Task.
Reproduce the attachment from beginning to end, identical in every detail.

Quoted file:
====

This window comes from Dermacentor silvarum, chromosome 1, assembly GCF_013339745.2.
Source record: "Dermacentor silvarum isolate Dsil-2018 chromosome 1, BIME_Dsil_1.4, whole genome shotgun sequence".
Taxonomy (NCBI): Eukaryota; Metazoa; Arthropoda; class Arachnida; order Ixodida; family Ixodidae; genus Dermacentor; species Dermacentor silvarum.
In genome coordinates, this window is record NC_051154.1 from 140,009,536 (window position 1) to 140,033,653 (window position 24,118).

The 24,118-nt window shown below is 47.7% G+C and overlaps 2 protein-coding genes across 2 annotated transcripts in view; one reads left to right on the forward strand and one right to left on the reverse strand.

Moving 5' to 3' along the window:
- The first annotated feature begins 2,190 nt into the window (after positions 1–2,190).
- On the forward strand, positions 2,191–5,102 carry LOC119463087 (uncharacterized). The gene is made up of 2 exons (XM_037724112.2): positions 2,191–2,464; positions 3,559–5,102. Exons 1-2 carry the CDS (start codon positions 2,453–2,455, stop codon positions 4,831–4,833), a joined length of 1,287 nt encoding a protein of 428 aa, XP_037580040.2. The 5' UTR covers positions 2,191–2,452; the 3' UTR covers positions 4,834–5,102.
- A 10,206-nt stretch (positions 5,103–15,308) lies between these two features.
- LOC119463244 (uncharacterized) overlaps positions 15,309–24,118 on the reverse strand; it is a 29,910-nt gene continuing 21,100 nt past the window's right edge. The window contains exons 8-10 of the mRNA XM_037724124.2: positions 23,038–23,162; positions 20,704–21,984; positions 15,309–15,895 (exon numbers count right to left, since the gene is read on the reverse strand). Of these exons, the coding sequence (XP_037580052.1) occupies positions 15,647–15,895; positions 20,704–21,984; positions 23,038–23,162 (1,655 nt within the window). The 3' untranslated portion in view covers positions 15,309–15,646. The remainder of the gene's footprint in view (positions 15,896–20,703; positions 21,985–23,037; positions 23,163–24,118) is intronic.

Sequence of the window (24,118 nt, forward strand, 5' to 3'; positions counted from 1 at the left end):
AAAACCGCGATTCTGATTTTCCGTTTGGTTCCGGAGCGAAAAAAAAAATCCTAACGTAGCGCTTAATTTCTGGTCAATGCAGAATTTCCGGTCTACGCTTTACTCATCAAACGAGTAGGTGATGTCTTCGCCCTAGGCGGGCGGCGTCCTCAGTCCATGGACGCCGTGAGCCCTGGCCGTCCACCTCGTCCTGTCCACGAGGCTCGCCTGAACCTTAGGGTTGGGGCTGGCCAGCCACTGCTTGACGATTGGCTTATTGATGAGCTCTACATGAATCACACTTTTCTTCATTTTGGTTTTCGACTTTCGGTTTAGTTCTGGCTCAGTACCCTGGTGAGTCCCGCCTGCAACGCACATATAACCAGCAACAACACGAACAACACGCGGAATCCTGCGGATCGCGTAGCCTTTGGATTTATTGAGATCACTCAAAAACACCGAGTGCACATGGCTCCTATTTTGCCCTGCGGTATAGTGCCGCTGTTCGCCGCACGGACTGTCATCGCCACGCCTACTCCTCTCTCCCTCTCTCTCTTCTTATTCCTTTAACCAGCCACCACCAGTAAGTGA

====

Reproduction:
This window comes from Dermacentor silvarum, chromosome 1, assembly GCF_013339745.2.
Source record: "Dermacentor silvarum isolate Dsil-2018 chromosome 1, BIME_Dsil_1.4, whole genome shotgun sequence".
Taxonomy (NCBI): Eukaryota; Metazoa; Arthropoda; class Arachnida; order Ixodida; family Ixodidae; genus Dermacentor; species Dermacentor silvarum.
In genome coordinates, this window is record NC_051154.1 from 140,009,536 (window position 1) to 140,033,653 (window position 24,118).

The 24,118-nt window shown below is 47.7% G+C and overlaps 2 protein-coding genes across 2 annotated transcripts in view; one reads left to right on the forward strand and one right to left on the reverse strand.

Moving 5' to 3' along the window:
- The first annotated feature begins 2,190 nt into the window (after positions 1–2,190).
- On the forward strand, positions 2,191–5,102 carry LOC119463087 (uncharacterized). The gene is made up of 2 exons (XM_037724112.2): positions 2,191–2,464; positions 3,559–5,102. Exons 1-2 carry the CDS (start codon positions 2,453–2,455, stop codon positions 4,831–4,833), a joined length of 1,287 nt encoding a protein of 428 aa, XP_037580040.2. The 5' UTR covers positions 2,191–2,452; the 3' UTR covers positions 4,834–5,102.
- A 10,206-nt stretch (positions 5,103–15,308) lies between these two features.
- LOC119463244 (uncharacterized) overlaps positions 15,309–24,118 on the reverse strand; it is a 29,910-nt gene continuing 21,100 nt past the window's right edge. The window contains exons 8-10 of the mRNA XM_037724124.2: positions 23,038–23,162; positions 20,704–21,984; positions 15,309–15,895 (exon numbers count right to left, since the gene is read on the reverse strand). Of these exons, the coding sequence (XP_037580052.1) occupies positions 15,647–15,895; positions 20,704–21,984; positions 23,038–23,162 (1,655 nt within the window). The 3' untranslated portion in view covers positions 15,309–15,646. The remainder of the gene's footprint in view (positions 15,896–20,703; positions 21,985–23,037; positions 23,163–24,118) is intronic.

Sequence of the window (24,118 nt, forward strand, 5' to 3'; positions counted from 1 at the left end):
AAAACCGCGATTCTGATTTTCCGTTTGGTTCCGGAGCGAAAAAAAAAATCCTAACGTAGCGCTTAATTTCTGGTCAATGCAGAATTTCCGGTCTACGCTTTACTCATCAAACGAGTAGGTGATGTCTTCGCCCTAGGCGGGCGGCGTCCTCAGTCCATGGACGCCGTGAGCCCTGGCCGTCCACCTCGTCCTGTCCACGAGGCTCGCCTGAACCTTAGGGTTGGGGCTGGCCAGCCACTGCTTGACGATTGGCTTATTGATGAGCTCTACATGAATCACACTTTTCTTCATTTTGGTTTTCGACTTTCGGTTTAGTTCTGGCTCAGTACCCTGGTGAGTCCCGCCTGCAACGCACATATAACCAGCAACAACACGAACAACACGCGGAATCCTGCGGATCGCGTAGCCTTTGGATTTATTGAGATCACTCAAAAACACCGAGTGCACATGGCTCCTATTTTGCCCTGCGGTATAGTGCCGCTGTTCGCCGCACGGACTGTCATCGCCACGCCTACTCCTCTCTCCCTCTCTCTCTTCTTATTCCTTTAACCAGCCACCACCAGTAAGTGA